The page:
An exploratory descriptive study of factors influencing students to seek or not to seek personal counselling on a college of applied arts and technology campus located in Southern Ontario /
Overgaard-Thomsen, Spencer J.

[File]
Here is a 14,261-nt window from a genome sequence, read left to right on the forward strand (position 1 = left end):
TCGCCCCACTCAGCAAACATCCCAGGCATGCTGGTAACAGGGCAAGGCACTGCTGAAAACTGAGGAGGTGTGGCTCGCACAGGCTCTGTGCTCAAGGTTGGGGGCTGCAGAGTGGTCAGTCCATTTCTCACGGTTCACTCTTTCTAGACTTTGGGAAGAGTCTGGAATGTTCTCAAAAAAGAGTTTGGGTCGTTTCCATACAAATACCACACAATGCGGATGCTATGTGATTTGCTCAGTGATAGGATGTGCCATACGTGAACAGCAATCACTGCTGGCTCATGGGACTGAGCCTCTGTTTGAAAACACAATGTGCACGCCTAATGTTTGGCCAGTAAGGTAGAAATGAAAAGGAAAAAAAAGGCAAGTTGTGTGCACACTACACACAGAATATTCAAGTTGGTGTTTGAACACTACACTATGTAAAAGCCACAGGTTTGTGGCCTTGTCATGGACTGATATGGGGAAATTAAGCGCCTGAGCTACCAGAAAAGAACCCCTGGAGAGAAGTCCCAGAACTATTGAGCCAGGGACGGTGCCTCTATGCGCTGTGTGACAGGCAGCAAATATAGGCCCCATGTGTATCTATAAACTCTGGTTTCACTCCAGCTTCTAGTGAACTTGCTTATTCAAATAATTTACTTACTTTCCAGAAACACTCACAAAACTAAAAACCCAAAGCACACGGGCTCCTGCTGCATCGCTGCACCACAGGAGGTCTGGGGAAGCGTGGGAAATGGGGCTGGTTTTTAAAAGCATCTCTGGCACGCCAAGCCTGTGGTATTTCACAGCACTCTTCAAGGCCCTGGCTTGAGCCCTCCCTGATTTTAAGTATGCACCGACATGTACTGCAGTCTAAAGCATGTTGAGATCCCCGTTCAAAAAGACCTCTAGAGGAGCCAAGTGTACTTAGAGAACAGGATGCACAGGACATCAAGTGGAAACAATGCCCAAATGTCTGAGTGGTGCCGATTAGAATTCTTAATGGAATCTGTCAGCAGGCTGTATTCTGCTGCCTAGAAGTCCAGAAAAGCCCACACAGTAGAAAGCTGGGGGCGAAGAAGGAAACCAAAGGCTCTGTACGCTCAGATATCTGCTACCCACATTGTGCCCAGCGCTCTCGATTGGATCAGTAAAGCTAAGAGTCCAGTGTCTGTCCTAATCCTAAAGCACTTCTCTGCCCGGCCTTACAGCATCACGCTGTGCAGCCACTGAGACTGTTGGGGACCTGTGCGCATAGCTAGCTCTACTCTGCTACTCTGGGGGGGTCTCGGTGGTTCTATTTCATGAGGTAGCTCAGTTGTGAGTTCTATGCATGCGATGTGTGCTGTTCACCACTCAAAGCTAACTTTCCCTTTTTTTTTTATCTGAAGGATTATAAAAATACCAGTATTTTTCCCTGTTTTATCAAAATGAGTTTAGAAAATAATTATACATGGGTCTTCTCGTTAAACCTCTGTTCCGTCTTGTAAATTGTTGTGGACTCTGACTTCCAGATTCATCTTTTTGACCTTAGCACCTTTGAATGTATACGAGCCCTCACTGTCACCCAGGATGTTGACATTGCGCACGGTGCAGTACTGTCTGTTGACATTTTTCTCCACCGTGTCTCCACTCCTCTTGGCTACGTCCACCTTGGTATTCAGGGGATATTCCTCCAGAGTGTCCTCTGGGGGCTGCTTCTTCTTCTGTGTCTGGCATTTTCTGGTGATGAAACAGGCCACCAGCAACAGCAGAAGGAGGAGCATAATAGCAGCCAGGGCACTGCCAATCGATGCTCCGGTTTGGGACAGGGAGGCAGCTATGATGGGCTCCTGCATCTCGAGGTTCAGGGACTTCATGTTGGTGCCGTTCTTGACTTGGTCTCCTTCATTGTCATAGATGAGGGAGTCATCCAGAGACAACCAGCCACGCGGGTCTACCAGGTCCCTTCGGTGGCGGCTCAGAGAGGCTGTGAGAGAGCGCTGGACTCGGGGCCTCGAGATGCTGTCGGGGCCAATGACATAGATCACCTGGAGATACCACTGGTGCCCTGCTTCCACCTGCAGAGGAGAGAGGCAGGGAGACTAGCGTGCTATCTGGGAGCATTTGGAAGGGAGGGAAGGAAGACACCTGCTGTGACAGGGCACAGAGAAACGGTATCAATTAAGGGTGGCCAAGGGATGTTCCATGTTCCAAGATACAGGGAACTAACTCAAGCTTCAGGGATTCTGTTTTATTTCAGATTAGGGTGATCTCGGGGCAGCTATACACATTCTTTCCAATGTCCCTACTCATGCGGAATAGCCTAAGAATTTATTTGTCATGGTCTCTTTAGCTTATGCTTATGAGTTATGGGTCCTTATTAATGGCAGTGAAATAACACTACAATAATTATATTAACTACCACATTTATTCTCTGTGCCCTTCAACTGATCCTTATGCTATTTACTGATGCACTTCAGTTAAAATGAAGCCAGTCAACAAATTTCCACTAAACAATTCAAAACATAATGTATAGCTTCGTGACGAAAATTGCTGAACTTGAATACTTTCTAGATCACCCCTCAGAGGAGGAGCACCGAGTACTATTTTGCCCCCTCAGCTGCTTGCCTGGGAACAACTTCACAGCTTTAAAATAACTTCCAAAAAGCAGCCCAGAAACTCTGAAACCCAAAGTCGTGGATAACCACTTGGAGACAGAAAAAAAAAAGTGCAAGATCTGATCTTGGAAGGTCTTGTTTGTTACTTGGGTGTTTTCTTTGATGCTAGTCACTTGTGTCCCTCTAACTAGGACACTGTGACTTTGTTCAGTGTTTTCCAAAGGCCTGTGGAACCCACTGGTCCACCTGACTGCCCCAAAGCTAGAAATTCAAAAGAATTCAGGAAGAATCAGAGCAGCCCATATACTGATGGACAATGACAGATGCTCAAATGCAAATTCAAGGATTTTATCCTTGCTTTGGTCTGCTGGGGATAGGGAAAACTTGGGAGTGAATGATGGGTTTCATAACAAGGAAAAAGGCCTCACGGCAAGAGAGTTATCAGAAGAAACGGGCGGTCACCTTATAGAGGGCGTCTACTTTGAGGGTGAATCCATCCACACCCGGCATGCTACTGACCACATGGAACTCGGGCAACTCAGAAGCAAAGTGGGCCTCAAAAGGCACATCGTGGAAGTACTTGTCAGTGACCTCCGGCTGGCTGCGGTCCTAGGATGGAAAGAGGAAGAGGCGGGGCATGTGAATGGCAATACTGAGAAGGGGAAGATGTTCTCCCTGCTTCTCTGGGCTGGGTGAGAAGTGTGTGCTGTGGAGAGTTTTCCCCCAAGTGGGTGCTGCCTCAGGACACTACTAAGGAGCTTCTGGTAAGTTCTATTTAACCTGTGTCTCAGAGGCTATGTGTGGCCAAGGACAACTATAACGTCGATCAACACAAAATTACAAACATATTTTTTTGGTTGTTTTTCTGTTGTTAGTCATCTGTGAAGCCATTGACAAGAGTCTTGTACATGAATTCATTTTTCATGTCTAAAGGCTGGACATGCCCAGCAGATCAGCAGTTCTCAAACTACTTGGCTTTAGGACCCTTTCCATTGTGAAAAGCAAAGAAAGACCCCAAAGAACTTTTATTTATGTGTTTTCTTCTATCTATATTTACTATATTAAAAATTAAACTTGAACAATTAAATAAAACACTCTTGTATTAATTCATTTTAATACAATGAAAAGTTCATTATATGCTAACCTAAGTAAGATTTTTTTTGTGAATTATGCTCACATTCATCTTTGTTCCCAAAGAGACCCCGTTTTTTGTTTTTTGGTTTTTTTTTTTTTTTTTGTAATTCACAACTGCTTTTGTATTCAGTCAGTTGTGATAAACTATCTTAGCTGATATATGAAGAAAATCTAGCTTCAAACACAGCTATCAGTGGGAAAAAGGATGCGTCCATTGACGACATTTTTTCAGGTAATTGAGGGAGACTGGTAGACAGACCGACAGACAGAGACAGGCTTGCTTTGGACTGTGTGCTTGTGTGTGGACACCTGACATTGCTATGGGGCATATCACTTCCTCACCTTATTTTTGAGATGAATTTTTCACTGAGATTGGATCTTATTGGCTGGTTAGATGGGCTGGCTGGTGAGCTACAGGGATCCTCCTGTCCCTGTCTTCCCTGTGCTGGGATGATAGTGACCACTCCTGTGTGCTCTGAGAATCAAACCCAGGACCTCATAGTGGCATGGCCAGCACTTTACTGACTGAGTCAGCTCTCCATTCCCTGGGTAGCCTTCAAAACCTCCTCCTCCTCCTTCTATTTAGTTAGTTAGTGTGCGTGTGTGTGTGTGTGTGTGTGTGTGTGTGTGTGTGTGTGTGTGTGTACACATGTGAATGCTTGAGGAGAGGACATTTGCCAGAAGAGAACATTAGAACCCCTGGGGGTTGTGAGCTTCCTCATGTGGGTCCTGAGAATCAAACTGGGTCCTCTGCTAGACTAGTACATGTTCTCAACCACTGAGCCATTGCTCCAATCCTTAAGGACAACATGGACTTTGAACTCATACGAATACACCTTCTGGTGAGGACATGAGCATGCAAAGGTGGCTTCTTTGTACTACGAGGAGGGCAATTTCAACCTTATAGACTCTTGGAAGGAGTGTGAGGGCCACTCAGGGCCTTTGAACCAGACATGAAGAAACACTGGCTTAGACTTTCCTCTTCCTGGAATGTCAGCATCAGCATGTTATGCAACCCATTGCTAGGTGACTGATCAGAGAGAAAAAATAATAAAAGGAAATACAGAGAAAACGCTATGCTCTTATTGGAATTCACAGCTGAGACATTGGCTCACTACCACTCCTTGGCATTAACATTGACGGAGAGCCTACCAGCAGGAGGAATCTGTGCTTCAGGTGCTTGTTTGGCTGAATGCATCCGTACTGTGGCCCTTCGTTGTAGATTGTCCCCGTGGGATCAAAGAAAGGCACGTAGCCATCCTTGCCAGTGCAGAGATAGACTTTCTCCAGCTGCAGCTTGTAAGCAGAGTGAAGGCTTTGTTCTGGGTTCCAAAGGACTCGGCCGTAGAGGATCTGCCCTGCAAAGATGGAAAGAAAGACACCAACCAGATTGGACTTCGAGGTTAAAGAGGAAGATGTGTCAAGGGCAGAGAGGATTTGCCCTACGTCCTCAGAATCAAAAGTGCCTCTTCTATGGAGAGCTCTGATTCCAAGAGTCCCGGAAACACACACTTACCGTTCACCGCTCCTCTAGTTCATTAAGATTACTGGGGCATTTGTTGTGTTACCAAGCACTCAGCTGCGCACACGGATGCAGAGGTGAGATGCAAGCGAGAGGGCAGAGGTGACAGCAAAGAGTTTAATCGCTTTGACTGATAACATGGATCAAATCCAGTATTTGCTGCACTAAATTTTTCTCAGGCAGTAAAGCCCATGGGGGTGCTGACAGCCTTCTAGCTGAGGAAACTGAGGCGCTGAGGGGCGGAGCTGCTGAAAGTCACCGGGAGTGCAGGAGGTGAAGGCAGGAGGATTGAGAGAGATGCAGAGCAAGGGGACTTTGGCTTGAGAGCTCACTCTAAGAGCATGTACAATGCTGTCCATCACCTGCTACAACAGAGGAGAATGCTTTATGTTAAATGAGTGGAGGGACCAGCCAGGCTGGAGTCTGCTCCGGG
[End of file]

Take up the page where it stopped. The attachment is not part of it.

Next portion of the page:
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This descriptive-exploratory study examined factors which were perceived by students at a College of Applied Arts and Technology (CAAT) campus as influencing them in choosing to come or not to come for personal counselling and why they would or would not retum. A total of 250 students selected through a sample of convenience were surveyed. A questionnaire survey was conducted with quantitative data collected using a 4-point, forced-choice Likert scale and yes/no questions and qualitative data collected using open-ended questions and invited comments. The responses were analyzed using means and modes for the Likert responses and percentages for the yes/no and check-off questions. The narrative responses were subjected to content analysis to identify themes. The mean score findings on factors influencing students to come for personal counselling were at or close to the mid- point of 2.5. Personal distress was the only variable found to have a negative response, meaning students would not come to counselling if they were in personal distress. On factors that would keep them from choosing to come to counselling, students seemed to trust counsellors and feel accepted by them and rejected the notion that peer pressure or the first session being unhelpful would keep them away from counselling. The counsellor's relationship with the student is the major determinant for repeat sessions. When asked what factors would influence students to not retum for personal counselling, students rejected the variables of peer pressure, the extra time needed for counselling, and not getting what they wanted in a session, but, in one instance, indicated that variables regarding the counselling relationship would keep them from returning.